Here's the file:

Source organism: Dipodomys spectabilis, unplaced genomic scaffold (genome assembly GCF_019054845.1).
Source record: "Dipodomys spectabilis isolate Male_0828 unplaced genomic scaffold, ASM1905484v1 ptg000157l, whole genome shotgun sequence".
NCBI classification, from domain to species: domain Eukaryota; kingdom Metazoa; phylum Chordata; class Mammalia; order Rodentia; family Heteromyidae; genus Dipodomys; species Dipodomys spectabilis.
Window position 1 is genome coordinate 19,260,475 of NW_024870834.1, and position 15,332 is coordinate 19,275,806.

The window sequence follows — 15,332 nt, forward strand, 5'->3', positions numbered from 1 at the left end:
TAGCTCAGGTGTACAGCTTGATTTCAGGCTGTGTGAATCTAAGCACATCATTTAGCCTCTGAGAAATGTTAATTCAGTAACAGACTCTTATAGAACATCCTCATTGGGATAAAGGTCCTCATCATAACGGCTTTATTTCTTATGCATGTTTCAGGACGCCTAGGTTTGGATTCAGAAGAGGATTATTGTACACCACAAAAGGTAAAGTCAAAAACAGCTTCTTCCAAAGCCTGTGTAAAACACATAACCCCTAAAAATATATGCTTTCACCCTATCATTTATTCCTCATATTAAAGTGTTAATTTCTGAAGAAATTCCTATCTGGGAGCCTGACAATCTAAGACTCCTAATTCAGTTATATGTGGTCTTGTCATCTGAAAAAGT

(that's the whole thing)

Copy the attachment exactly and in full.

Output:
Source organism: Dipodomys spectabilis, unplaced genomic scaffold (genome assembly GCF_019054845.1).
Source record: "Dipodomys spectabilis isolate Male_0828 unplaced genomic scaffold, ASM1905484v1 ptg000157l, whole genome shotgun sequence".
NCBI classification, from domain to species: domain Eukaryota; kingdom Metazoa; phylum Chordata; class Mammalia; order Rodentia; family Heteromyidae; genus Dipodomys; species Dipodomys spectabilis.
Window position 1 is genome coordinate 19,260,475 of NW_024870834.1, and position 15,332 is coordinate 19,275,806.

The window sequence follows — 15,332 nt, forward strand, 5'->3', positions numbered from 1 at the left end:
TAGCTCAGGTGTACAGCTTGATTTCAGGCTGTGTGAATCTAAGCACATCATTTAGCCTCTGAGAAATGTTAATTCAGTAACAGACTCTTATAGAACATCCTCATTGGGATAAAGGTCCTCATCATAACGGCTTTATTTCTTATGCATGTTTCAGGACGCCTAGGTTTGGATTCAGAAGAGGATTATTGTACACCACAAAAGGTAAAGTCAAAAACAGCTTCTTCCAAAGCCTGTGTAAAACACATAACCCCTAAAAATATATGCTTTCACCCTATCATTTATTCCTCATATTAAAGTGTTAATTTCTGAAGAAATTCCTATCTGGGAGCCTGACAATCTAAGACTCCTAATTCAGTTATATGTGGTCTTGTCATCTGAAAAAGT